3. Marian devotions should always be ecumenically sensitive. ‘Every care should be taken to avoid any exaggeration which could mislead other Christian brethren about the true doctrine of the Catholic Church.’ There should never be a doubt in anyone’s mind that Jesus Christ is our sole Mediator with God.
  4. ‘Devotion to the Blessed Virgin must also pay close attention to certain findings of the human sciences.’ This means that the picture of the Blessed Virgin that is presented in devotional literature and other expressions of piety must be consistent with today’s understanding of the role of women in the church and in society.

We must see Mary once again for who she is: not only the Mother of God, her most exalted role in the mystery of Redemption, but also as her Son’s disciple par excellence. When she heard the Word of God, she acted upon it. As the encyclical noted, she was ‘far from being a timidly submissive woman.’ On the contrary, ‘she was a woman who did not hesitate to proclaim that God vindicates the humble and the oppressed, and removes the powerful people of this world from their privileged positions.

Only when Marian piety is liberated from what Pope Paul VI called a ‘sterile and ephemeral sentimentality’ can there be any real hope for a renewal of authentic Marian piety in our time. For many people who do not have the luxury, privilege, money, time or perhaps desire to delve into serious Scripture studies, their only encounter with the Word of God might be through the liturgy or popular piety and devotion.

Let’s consider three important moments of Mary’s life not easily understood and try to discover new meaning and relevance for us. While Marian devotion remains strong in the church, the Immaculate Conception is a complex concept that has interested theologians more than the ordinary faithful. Many people still wrongly assume that the Immaculate Conception refers to the conception of Christ. In fact, it refers to the belief that Mary, by special divine favour, was without sin from the moment she was conceived. The main stumbling block for many Catholics is original sin. Today we are simply less and less aware of original sin. And without that awareness, the Immaculate Conception makes no sense. Through the dogma of the Immaculate Conception, God was present and moving in Mary’s life from the earliest moments. God’s grace is greater than sin; it overpowers sin and death.

When Pope Pius IX proclaimed the dogma of the Immaculate Conception, he referred explicitly to the biblical story of the Annunciation in Luke’s Gospel. The angel Gabriel’s salutation, “Hail, full of grace,” is understood as recognizing that Mary must always have been free from sin. No other human being collaborated in the work of redemption as Mary did. The Early Church wanted to explain in a plausible manner how God’s Son could be ‘completely human, yet without sin.’ Their answer was that the mother of God must have been without sin.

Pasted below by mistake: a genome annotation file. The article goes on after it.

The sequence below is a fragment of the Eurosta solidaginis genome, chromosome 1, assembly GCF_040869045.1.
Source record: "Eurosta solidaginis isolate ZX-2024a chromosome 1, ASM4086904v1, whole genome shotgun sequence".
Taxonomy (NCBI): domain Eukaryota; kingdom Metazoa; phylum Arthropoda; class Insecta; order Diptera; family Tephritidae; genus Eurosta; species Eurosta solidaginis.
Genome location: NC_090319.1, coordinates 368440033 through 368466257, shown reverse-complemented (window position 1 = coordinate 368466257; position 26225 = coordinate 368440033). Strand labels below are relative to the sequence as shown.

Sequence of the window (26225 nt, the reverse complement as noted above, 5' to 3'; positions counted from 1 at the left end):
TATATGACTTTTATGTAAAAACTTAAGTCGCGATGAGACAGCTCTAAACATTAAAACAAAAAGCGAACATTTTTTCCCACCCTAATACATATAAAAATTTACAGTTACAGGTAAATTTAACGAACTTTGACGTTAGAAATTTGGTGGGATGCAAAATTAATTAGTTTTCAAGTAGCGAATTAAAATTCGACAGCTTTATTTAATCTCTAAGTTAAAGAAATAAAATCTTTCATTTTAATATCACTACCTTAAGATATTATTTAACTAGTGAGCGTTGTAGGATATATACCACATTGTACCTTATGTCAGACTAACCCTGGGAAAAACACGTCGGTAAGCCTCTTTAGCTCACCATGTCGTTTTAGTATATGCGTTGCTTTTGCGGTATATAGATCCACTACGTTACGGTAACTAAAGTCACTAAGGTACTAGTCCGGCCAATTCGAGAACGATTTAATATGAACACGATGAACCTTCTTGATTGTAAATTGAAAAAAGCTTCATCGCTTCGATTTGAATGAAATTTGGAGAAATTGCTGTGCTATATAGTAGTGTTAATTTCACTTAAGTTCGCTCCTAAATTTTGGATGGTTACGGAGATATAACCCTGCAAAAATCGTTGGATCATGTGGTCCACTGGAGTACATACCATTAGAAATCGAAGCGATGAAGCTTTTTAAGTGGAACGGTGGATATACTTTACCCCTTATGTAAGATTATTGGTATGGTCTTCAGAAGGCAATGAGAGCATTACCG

What happens to Mary happens to Christians. We are called, gifted and chosen to be with Jesus. When we honour the Mother of God under the title ‘Immaculate Conception,’ we recognize in her a model of purity, innocence, trust, childlike curiosity, reverence, and respect, living peacefully alongside a mature awareness that life isn’t simple. It’s rare to find both reverence and sophistication, idealism and realism, purity, innocence and passion, inside the same person as we find in Mary.

The second moment of Mary’s life is the Incarnation. Through the virginal birth of Jesus we are reminded that God moves powerfully in our lives too. Our response to that movement must be one of recognition, humility, openness, welcome, as well as a respect and dignity for all life, from the earliest moments to the final moments. Through the Incarnation, Mary was gifted with the Word made Flesh.

The angel didn’t ask Mary about her willingness. He announced, ‘Behold, you will conceive in your womb and bear a son, and you shall call his name Jesus.’ God didn’t ask Mary for permission. He acted ‘gently but decisively’ to save his people from their sins.

The virgin birth shows that humanity needs redeeming that it can’t bring about for itself. The fact that the human race couldn’t produce its own redeemer implies that its sin and guilt are profound and that its saviour must come from outside.

The Church celebrates Mary’s final journey into the fullness of God’s Kingdom with the dogma of the Assumption promulgated by Pius XII in 1954. As with her beginnings, so too, with the end of her life, God fulfilled in her all of the promises that he has given to us. We, too, shall be raised up into heaven as she was. In Mary we have an image of humanity and divinity at home. God is indeed comfortable in our presence and we in God’s. Through her Assumption, Mary was chosen to have a special place of honour in the Godhead.